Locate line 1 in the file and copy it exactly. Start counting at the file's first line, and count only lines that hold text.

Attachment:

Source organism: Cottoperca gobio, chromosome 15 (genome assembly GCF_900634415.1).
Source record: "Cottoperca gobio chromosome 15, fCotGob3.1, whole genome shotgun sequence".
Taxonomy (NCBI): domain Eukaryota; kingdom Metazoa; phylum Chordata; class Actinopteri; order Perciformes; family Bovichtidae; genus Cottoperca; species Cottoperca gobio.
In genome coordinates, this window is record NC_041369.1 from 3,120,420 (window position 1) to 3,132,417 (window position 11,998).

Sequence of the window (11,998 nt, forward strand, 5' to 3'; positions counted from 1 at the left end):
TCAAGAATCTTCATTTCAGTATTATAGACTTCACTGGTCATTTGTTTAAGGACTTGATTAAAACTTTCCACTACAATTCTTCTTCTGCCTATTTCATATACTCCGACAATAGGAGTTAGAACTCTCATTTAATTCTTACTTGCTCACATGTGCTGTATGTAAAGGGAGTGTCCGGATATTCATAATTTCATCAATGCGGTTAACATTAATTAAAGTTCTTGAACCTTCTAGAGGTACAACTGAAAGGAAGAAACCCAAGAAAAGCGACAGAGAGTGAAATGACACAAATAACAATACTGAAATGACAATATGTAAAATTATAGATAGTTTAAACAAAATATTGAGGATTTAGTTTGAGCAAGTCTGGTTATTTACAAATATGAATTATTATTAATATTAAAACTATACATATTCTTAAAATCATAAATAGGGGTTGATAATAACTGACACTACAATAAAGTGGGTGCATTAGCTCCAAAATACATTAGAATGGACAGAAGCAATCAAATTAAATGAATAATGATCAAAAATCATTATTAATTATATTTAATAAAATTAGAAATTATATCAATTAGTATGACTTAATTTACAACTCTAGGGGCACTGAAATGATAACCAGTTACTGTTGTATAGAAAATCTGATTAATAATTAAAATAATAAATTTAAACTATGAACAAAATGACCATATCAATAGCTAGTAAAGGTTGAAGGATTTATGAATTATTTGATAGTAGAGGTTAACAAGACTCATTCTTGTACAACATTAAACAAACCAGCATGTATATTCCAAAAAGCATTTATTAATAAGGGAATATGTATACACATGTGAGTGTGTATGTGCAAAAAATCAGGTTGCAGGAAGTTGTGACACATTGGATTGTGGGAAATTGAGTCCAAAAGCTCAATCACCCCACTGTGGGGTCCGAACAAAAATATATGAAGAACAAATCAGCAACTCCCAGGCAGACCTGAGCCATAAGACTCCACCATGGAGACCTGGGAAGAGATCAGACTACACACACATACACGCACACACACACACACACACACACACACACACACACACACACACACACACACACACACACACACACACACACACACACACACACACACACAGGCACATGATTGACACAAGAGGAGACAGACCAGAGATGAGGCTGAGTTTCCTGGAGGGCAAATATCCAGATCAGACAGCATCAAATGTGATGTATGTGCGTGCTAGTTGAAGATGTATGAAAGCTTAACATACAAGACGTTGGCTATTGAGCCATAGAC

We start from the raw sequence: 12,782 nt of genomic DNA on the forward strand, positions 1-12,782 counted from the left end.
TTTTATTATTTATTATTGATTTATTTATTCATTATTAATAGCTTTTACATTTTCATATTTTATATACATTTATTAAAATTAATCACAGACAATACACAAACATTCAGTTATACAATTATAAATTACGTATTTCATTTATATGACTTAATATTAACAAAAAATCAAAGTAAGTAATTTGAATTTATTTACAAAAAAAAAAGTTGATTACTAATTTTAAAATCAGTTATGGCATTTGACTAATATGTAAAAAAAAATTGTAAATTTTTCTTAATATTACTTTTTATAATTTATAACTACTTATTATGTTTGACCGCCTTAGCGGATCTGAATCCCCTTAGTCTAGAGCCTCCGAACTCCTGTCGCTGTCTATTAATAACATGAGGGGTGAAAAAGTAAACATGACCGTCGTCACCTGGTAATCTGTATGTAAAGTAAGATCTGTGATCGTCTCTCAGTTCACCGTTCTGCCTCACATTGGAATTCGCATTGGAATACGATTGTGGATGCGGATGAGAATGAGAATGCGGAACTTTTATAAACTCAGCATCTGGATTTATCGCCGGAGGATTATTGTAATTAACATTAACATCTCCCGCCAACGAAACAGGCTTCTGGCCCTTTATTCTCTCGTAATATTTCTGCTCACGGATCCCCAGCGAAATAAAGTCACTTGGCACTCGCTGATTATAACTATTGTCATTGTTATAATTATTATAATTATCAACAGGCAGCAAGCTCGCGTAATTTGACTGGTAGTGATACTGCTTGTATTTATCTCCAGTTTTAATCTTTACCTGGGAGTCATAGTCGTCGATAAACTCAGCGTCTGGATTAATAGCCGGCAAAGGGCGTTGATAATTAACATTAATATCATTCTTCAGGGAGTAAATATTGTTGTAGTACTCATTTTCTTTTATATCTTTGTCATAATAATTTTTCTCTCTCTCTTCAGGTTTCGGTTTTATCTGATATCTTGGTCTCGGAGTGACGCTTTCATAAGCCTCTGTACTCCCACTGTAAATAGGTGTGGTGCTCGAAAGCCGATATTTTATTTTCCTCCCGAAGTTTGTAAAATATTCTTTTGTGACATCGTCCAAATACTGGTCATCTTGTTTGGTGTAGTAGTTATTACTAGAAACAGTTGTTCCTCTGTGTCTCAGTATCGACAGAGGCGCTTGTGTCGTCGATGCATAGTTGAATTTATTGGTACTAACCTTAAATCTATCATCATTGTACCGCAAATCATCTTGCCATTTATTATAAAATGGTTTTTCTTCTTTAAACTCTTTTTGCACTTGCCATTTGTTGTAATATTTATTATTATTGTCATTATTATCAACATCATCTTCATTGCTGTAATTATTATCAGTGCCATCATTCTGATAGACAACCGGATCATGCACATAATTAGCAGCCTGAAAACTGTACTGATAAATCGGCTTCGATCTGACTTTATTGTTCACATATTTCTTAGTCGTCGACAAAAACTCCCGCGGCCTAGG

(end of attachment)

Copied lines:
Source organism: Cottoperca gobio, chromosome 15 (genome assembly GCF_900634415.1).